Influence of population isolation on genetic variation and demography in Seychelles warblers: A field experiment

  • Komdeur J
  • Kappe A
  • Van De Zande L
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Abstract

Between 1959 and 1968 the entire world population of Seychelles warblers (Acrocephalus sechellensis) comprised only 26–29 individuals entirely confined to Cousin Island (26 ha). Through conservation actions the island population has reached a carrying capacity of ca 320 birds since 1982. The warbler population has significantly lower levels of genetic variation, as determined by multilocus DNA fingerprinting, compared with its mainland relative, the Australian warbler (Acrocephalus australis) and other outbred natural bird populations (mean band sharing coefficients are 0.50, 0.22 and 0.21, respectively), and has a very low annual reproductive rate of 0.28 yearlings per breeding pair. Therefore some degree of inbreeding may have occurred in this population.The relatively low level of genetic variation is not directly responsible for this low reproductive output since breeding pairs that were transferred to the islands of Aride (68 ha) and Cousine (29 ha) with similar vegetation and climate, but with higher year-round insect food abundance, had significantly higher fecundity and survival. In contrast, no difference in reproductive success was observed between incestuous breeding pairs and non-incestuous breeding pairs.In addition, annual production of yearlings by pairs on Aride was on average 44 times higher than that by the same pairs on Cousin before the transfer. Annual production of yearlings by pairs on Cousine, that were as inbred as those on Aride, was on average five times higher than that by the same pairs on Cousin before the transfer. Eight years after translocation, the Aride population had grown to over 1000 birds, and six years after translocation, the Cousine population had grown to 186 birds.The experiments, controlled for group size, breeding partner, breeder age and experience, showed that the differences in reproductive success by warblers on the three islands cannot be due to genetic differences because of similar band-sharing similarities, but seem entirely accounted for by differences in food supply. Although the amount of genetic variation in the Seychelles warblers is relatively low, the demographic parameters do not indicate apparent signs of inbreeding depression in these populations.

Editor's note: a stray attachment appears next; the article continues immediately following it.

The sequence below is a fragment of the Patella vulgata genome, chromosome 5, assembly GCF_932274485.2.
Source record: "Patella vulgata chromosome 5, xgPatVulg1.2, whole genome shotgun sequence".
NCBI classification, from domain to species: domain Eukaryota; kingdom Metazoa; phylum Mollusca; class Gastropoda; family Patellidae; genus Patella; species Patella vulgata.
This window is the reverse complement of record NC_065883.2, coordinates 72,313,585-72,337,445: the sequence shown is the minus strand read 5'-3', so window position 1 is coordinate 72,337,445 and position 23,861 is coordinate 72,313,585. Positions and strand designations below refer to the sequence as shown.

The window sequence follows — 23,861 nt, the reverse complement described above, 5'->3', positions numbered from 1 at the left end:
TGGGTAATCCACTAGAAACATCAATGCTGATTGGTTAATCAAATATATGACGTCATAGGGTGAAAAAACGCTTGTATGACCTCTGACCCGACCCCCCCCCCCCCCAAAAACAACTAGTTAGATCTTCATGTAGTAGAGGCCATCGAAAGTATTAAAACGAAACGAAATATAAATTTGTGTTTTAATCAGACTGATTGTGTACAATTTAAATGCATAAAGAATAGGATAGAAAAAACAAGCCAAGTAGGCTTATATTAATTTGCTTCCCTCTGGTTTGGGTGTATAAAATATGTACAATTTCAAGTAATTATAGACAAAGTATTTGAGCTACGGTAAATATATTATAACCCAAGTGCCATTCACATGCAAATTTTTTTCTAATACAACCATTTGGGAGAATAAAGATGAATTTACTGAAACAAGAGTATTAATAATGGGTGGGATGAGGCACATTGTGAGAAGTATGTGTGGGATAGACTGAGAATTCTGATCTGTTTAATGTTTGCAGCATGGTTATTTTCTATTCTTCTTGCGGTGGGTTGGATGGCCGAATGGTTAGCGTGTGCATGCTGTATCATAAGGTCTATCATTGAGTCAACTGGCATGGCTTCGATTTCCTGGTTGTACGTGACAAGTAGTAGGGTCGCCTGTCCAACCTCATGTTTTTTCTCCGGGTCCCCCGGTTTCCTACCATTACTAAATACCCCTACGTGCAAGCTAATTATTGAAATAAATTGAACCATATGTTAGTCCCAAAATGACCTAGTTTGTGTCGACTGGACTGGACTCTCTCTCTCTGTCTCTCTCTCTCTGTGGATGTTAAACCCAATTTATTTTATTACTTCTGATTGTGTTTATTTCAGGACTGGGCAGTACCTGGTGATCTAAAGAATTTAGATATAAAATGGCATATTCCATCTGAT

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Authors

  • Jan Komdeur

  • Anique Kappe

  • Louis Van De Zande

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